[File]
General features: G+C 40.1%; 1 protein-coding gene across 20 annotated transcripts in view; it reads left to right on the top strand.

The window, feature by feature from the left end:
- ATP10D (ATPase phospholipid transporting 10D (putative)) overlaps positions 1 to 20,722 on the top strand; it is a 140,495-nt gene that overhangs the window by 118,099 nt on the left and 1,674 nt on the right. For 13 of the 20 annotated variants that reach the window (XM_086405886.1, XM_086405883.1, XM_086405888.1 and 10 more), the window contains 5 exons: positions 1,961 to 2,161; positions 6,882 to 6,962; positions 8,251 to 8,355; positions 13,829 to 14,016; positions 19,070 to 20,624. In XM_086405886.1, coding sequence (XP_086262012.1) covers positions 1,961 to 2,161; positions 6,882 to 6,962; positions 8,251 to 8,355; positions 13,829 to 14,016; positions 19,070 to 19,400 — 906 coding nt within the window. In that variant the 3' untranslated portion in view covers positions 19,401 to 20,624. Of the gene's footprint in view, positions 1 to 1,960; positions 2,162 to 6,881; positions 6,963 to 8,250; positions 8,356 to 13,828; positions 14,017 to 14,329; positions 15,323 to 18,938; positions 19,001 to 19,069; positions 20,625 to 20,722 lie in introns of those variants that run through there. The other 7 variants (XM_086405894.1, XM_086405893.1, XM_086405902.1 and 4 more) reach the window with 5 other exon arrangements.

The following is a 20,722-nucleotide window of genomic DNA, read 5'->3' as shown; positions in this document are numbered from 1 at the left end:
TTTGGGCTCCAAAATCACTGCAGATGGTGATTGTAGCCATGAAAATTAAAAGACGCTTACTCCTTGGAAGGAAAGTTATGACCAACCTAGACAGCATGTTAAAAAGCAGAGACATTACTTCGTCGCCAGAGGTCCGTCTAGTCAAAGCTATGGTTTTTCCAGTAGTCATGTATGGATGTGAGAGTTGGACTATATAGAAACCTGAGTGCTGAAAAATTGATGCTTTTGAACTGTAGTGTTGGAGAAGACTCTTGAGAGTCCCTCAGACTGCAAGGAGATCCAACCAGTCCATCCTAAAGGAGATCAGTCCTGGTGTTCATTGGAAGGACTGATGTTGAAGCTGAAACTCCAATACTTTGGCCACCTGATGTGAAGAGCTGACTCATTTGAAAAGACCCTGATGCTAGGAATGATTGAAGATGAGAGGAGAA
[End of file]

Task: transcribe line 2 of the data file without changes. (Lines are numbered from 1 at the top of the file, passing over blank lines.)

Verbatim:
The window, feature by feature from the left end: